Going on holiday? Don't leave behind a sea of plastic!

Last Updated: Fri, Dec 13, 2013 14:02 hrs

You have just finished a good long walk in the hill town and settle down for a steaming cup of instant noodles from the tea shop. You also pick up a couple of water bottles, the ‘essentials’ on any traveller’s list.

Have you wondered what happens to all the bottles and the plastic packaging from food that hundreds of tourists use every day? In all likelihood, they are burnt along with other garbage in the outskirts of the town.

At more than 14,800 feet above sea level, the village of Thukje near the Tso Kar lake in Ladakh is perhaps among the handful of tourist destinations in India which still appear fairly remote.

The floating Changpa population are the main occupants here and some of the traditional Ladakhi houses double up as simple homestays.

However, even here, getting your fix of instant noodles, bottled water, soft drinks and other packaged food products is not difficult. The effect of burning plastic on a fragile ecology like Ladakh’s need not be particularly spelt out.

Our cities are struggling to deal with the large amount of waste we produce every day and recycling is still a new word in our vocabulary. In the touristic hill towns, from Leh to Munnar, the story is unfortunately the same.

Extended producer responsibility (EPR) as stipulated in Europe, US, Canada, Australia, Japan and other countries places the onus of environmental cost on the producer (including brand owners, importers and manufacturers).

Responsibility extends from the materials used in production, design and packaging to the end of the product’s life cycle, i.e. collecting, recycling and/ or safe disposal.

It is apparent that quite a bit is spent on marketing consumer products in India; you can see clocks, menu boards, display stands, shop name boards and other paraphernalia with brand logos in some of the most inaccessible places.

If many Indian and multinational FMCG companies have crossed major logistical hurdles to ensure their products have reached areas in India where even electricity has not, then devising a more efficient disposal system for the waste generated is certainly not impossible.

To begin with, India’s hill towns with its growing tourism and with little or no infrastructure for waste management must be targeted.

From the tour operator to the hotel owner, a little awareness can go a long way. If the beautiful landscape provides bread and butter, then it is only fair she is treated with consideration, to say the very least.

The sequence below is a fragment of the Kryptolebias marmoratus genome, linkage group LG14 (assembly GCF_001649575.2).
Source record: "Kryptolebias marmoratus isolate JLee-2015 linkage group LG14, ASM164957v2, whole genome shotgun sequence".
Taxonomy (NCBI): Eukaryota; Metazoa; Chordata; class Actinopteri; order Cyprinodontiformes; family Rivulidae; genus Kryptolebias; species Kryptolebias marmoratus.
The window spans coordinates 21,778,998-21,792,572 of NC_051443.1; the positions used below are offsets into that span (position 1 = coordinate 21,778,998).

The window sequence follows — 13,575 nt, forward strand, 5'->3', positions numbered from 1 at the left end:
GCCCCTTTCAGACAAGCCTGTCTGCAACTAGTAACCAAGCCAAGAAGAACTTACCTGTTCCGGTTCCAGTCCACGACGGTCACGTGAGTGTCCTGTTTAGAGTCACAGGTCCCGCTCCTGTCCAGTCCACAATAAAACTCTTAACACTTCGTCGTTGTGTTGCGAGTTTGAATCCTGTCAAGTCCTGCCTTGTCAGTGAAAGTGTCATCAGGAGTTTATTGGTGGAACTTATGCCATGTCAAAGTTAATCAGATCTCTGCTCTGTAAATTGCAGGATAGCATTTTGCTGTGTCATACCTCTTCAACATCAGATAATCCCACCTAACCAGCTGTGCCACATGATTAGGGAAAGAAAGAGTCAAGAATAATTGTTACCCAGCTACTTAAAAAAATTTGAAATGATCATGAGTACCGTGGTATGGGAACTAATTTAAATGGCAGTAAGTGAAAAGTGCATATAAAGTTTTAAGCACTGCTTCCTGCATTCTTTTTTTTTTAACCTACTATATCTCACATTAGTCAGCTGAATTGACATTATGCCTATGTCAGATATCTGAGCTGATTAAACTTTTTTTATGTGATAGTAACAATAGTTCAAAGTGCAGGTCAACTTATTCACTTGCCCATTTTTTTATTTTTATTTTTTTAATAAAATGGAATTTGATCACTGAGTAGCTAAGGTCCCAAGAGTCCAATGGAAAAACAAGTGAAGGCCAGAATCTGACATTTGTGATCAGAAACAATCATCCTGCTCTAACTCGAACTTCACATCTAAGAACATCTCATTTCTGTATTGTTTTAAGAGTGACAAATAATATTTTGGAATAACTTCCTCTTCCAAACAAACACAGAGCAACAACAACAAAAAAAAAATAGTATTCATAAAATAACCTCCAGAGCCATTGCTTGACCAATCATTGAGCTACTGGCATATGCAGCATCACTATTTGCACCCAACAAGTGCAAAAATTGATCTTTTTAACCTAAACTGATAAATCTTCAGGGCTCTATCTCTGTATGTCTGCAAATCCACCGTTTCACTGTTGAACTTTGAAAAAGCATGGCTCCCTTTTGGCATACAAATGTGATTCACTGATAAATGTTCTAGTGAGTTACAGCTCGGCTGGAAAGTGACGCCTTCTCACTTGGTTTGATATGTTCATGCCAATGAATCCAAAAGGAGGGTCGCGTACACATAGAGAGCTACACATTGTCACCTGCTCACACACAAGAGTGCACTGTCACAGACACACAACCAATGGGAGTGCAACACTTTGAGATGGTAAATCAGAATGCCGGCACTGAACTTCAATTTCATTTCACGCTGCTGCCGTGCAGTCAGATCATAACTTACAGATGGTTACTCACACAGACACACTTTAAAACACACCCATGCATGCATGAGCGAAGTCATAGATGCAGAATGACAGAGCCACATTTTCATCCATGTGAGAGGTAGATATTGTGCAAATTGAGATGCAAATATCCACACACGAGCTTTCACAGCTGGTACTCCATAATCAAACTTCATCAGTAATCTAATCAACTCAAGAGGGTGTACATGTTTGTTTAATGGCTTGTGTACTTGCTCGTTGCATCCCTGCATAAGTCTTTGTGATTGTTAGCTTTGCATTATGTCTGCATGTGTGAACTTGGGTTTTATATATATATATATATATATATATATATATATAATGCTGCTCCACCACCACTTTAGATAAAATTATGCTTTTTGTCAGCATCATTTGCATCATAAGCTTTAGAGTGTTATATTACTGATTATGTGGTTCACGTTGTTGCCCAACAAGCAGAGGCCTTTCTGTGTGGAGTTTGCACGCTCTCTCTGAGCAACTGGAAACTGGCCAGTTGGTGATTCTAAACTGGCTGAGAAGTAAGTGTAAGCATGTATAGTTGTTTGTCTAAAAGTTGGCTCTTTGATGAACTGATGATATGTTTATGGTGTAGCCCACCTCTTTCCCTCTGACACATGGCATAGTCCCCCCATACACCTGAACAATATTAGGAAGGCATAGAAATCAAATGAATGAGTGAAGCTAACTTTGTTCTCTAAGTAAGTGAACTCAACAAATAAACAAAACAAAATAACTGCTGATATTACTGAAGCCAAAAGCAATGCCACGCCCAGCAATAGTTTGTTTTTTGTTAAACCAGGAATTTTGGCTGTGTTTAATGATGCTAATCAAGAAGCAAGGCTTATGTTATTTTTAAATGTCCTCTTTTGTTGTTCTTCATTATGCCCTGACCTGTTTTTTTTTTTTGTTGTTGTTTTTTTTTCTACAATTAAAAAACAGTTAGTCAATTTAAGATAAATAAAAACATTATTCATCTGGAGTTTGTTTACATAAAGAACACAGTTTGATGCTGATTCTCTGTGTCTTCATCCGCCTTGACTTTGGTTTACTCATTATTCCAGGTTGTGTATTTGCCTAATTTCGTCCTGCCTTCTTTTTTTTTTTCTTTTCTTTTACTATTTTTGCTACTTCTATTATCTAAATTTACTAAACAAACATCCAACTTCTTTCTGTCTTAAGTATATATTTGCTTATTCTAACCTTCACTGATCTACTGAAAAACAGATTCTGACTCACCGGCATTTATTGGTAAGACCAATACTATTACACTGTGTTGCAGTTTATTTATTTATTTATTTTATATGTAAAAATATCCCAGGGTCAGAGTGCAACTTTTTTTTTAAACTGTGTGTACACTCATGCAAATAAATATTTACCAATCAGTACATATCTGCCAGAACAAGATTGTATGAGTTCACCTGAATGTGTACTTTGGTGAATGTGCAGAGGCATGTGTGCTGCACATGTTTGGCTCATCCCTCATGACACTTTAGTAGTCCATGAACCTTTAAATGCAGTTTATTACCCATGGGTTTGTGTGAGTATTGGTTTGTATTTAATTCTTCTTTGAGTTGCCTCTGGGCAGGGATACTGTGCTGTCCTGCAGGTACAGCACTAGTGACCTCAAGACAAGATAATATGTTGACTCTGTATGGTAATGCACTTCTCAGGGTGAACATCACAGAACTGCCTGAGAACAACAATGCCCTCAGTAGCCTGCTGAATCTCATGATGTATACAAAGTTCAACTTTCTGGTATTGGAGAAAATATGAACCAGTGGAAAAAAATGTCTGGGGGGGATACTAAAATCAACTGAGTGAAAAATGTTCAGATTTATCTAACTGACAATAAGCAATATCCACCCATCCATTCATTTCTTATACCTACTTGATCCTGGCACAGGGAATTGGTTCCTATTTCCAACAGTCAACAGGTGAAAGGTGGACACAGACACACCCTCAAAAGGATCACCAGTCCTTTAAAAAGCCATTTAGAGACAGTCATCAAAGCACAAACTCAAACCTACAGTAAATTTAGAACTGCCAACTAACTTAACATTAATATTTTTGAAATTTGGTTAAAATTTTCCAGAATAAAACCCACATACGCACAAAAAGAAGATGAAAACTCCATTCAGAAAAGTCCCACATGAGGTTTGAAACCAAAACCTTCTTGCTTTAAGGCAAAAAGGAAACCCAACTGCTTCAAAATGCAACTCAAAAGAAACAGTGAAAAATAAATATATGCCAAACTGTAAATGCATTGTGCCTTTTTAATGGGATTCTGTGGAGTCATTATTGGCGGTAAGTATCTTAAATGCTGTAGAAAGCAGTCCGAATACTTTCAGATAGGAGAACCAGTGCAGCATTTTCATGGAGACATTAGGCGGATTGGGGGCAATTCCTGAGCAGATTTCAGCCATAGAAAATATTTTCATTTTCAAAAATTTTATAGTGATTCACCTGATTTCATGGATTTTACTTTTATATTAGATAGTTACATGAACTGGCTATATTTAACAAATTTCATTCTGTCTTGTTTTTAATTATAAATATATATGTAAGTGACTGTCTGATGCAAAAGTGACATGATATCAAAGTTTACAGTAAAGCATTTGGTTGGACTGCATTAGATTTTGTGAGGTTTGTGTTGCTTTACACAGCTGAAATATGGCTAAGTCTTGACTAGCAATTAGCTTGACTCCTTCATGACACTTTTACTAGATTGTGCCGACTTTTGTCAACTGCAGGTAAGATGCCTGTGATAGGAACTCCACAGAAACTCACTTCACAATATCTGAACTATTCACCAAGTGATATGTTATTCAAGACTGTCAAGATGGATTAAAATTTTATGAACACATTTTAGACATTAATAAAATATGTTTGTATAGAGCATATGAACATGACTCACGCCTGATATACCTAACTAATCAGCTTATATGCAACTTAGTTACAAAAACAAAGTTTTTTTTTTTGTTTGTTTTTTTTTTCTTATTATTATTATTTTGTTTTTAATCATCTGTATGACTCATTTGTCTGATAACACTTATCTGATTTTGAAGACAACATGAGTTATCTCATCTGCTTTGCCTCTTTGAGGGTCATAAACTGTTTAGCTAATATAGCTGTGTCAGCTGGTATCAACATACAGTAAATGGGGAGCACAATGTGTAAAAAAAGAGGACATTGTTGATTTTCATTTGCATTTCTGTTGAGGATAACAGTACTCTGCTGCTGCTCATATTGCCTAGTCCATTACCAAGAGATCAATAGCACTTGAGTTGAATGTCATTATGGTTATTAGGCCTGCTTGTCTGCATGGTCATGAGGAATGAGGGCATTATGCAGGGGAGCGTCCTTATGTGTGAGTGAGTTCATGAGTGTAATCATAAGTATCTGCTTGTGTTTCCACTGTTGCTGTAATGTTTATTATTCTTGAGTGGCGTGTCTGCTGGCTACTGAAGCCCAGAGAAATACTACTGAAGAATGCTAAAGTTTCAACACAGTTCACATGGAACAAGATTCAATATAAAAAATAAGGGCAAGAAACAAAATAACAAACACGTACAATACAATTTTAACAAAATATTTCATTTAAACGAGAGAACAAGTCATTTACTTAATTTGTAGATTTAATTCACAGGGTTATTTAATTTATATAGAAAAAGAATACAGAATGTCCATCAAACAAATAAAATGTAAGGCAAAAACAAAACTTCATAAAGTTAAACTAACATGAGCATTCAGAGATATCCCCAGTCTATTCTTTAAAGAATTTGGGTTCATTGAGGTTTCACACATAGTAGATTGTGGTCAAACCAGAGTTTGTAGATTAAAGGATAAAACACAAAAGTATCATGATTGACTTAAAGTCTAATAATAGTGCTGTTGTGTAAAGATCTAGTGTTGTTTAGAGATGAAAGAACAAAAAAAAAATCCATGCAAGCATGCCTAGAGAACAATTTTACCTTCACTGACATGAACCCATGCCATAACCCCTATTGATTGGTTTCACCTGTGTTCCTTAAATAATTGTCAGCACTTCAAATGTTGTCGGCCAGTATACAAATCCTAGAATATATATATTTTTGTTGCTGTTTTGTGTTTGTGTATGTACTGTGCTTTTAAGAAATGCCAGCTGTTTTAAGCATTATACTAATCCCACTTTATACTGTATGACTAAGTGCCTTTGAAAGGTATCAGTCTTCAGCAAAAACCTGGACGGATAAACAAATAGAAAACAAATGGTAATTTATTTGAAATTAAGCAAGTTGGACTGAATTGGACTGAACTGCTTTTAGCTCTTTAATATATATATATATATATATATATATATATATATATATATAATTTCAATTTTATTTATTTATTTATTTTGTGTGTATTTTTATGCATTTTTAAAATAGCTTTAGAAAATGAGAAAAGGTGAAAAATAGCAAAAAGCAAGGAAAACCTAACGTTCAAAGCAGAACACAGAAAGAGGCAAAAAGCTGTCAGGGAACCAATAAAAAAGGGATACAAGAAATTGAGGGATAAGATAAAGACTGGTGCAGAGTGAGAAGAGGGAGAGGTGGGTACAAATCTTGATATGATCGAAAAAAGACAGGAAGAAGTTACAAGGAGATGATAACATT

An administration driven by local participation is also more likely to act on environmental concerns. Small initiatives can certainly make a difference.

 Remember returning the soft drink glass bottle to the shop, much before PET bottles filled the counter? They are called ‘bottle bills’ in the US-a refundable deposit is collected from consumers (and retailers) and repaid when the bottle or container is returned. Leh has several drinking water refilling stations, it is something other towns can replicate.  

What, finally of the traveller? We take great efforts in cropping any indication of litter from our picture perfect shots but somehow are yet to stop littering in the first place. Of course, not littering alone will not do.

We could definitely be more mindful. When the tour operator promises a ‘packed lunch’ on the day trip, it would not hurt to ask what happens to these packets once lunch is done.

Did we help clean up the camp site completely before moving on? Dumping waste where it is less likely to be seen cannot count for cleaning up. What are the kinds of products we use on a trip? Can our meals consist of more local food, than fare that requires ingredients to take up arduous journeys?

The other day my local grocer said, “I make sure I stock brown bread. It is what most people ask for, nowadays.”No one can argue that the tourism industry is built around the traveller’s needs (and fantasies, if you may).

It is the principle of demand and supply. Simply put, we have to ask for more environmentally conscious services. Let us ask for brown bread then. 

Also by the author: Tisca Chopra on juggling mediums & more

Mumbai Film Fest preview: Kamal retrospective, 'The Butler' & more

We are ready for political films: Shoojit Sircar

Annie Philip is an independent journalist based in Mumbai. Having just moved there after stints in different places, she is trying hard to make sense of the metropolis. Her day starts with a cup of tea and she loves cheese.

More from Sify: